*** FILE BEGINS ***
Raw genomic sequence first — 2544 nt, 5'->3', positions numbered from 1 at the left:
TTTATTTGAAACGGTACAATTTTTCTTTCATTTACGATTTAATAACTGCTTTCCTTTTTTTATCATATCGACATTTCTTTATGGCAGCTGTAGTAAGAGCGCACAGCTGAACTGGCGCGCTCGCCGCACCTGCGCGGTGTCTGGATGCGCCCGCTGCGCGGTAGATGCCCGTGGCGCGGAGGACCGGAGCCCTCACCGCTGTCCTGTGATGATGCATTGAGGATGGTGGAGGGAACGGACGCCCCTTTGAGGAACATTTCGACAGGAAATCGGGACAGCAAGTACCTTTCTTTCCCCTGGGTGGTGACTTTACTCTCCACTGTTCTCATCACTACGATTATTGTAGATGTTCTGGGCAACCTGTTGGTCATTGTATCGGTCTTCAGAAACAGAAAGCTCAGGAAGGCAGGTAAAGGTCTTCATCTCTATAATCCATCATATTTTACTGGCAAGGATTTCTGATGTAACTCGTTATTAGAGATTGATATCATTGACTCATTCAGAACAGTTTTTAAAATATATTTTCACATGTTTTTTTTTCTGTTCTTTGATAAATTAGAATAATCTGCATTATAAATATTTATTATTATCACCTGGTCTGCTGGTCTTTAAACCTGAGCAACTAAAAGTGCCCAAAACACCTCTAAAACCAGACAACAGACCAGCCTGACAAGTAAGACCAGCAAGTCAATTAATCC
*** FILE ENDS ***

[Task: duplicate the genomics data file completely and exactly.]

Raw genomic sequence first — 2544 nt, 5'->3', positions numbered from 1 at the left:
TTTATTTGAAACGGTACAATTTTTCTTTCATTTACGATTTAATAACTGCTTTCCTTTTTTTATCATATCGACATTTCTTTATGGCAGCTGTAGTAAGAGCGCACAGCTGAACTGGCGCGCTCGCCGCACCTGCGCGGTGTCTGGATGCGCCCGCTGCGCGGTAGATGCCCGTGGCGCGGAGGACCGGAGCCCTCACCGCTGTCCTGTGATGATGCATTGAGGATGGTGGAGGGAACGGACGCCCCTTTGAGGAACATTTCGACAGGAAATCGGGACAGCAAGTACCTTTCTTTCCCCTGGGTGGTGACTTTACTCTCCACTGTTCTCATCACTACGATTATTGTAGATGTTCTGGGCAACCTGTTGGTCATTGTATCGGTCTTCAGAAACAGAAAGCTCAGGAAGGCAGGTAAAGGTCTTCATCTCTATAATCCATCATATTTTACTGGCAAGGATTTCTGATGTAACTCGTTATTAGAGATTGATATCATTGACTCATTCAGAACAGTTTTTAAAATATATTTTCACATGTTTTTTTTTCTGTTCTTTGATAAATTAGAATAATCTGCATTATAAATATTTATTATTATCACCTGGTCTGCTGGTCTTTAAACCTGAGCAACTAAAAGTGCCCAAAACACCTCTAAAACCAGACAACAGACCAGCCTGACAAGTAAGACCAGCAAGTCAATTAATCC